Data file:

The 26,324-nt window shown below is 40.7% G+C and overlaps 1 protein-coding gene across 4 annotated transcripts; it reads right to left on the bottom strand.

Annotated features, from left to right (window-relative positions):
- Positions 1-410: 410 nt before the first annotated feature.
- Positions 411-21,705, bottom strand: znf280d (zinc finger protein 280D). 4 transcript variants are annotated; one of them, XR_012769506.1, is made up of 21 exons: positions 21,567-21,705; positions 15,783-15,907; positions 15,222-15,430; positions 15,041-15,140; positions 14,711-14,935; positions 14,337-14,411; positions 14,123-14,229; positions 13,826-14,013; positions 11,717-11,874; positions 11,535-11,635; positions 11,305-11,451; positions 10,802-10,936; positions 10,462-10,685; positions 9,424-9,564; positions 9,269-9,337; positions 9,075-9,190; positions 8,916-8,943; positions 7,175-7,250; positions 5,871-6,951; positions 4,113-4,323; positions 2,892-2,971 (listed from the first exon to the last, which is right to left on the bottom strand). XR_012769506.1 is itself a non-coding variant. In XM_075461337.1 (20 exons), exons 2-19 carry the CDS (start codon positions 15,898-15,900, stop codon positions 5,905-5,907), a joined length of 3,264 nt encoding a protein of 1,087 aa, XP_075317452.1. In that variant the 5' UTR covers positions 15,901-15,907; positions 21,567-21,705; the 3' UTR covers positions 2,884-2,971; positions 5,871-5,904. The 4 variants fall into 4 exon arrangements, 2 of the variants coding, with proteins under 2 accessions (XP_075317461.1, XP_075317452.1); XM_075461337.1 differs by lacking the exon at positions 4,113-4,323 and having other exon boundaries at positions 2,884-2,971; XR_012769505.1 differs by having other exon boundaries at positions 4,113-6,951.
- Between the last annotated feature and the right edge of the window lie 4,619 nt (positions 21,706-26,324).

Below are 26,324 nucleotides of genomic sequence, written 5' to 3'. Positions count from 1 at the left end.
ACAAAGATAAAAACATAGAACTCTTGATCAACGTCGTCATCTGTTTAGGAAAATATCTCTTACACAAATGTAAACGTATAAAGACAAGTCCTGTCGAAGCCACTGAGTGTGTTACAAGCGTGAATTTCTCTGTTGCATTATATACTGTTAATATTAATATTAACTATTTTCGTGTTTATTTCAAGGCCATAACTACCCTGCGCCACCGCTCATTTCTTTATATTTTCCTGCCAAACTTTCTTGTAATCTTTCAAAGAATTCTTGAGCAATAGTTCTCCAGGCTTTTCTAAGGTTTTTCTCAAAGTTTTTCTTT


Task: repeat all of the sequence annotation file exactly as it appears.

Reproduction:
The 26,324-nt window shown below is 40.7% G+C and overlaps 1 protein-coding gene across 4 annotated transcripts; it reads right to left on the bottom strand.

Annotated features, from left to right (window-relative positions):
- Positions 1-410: 410 nt before the first annotated feature.
- Positions 411-21,705, bottom strand: znf280d (zinc finger protein 280D). 4 transcript variants are annotated; one of them, XR_012769506.1, is made up of 21 exons: positions 21,567-21,705; positions 15,783-15,907; positions 15,222-15,430; positions 15,041-15,140; positions 14,711-14,935; positions 14,337-14,411; positions 14,123-14,229; positions 13,826-14,013; positions 11,717-11,874; positions 11,535-11,635; positions 11,305-11,451; positions 10,802-10,936; positions 10,462-10,685; positions 9,424-9,564; positions 9,269-9,337; positions 9,075-9,190; positions 8,916-8,943; positions 7,175-7,250; positions 5,871-6,951; positions 4,113-4,323; positions 2,892-2,971 (listed from the first exon to the last, which is right to left on the bottom strand). XR_012769506.1 is itself a non-coding variant. In XM_075461337.1 (20 exons), exons 2-19 carry the CDS (start codon positions 15,898-15,900, stop codon positions 5,905-5,907), a joined length of 3,264 nt encoding a protein of 1,087 aa, XP_075317452.1. In that variant the 5' UTR covers positions 15,901-15,907; positions 21,567-21,705; the 3' UTR covers positions 2,884-2,971; positions 5,871-5,904. The 4 variants fall into 4 exon arrangements, 2 of the variants coding, with proteins under 2 accessions (XP_075317461.1, XP_075317452.1); XM_075461337.1 differs by lacking the exon at positions 4,113-4,323 and having other exon boundaries at positions 2,884-2,971; XR_012769505.1 differs by having other exon boundaries at positions 4,113-6,951.
- Between the last annotated feature and the right edge of the window lie 4,619 nt (positions 21,706-26,324).

Below are 26,324 nucleotides of genomic sequence, written 5' to 3'. Positions count from 1 at the left end.
ACAAAGATAAAAACATAGAACTCTTGATCAACGTCGTCATCTGTTTAGGAAAATATCTCTTACACAAATGTAAACGTATAAAGACAAGTCCTGTCGAAGCCACTGAGTGTGTTACAAGCGTGAATTTCTCTGTTGCATTATATACTGTTAATATTAATATTAACTATTTTCGTGTTTATTTCAAGGCCATAACTACCCTGCGCCACCGCTCATTTCTTTATATTTTCCTGCCAAACTTTCTTGTAATCTTTCAAAGAATTCTTGAGCAATAGTTCTCCAGGCTTTTCTAAGGTTTTTCTCAAAGTTTTTCTTT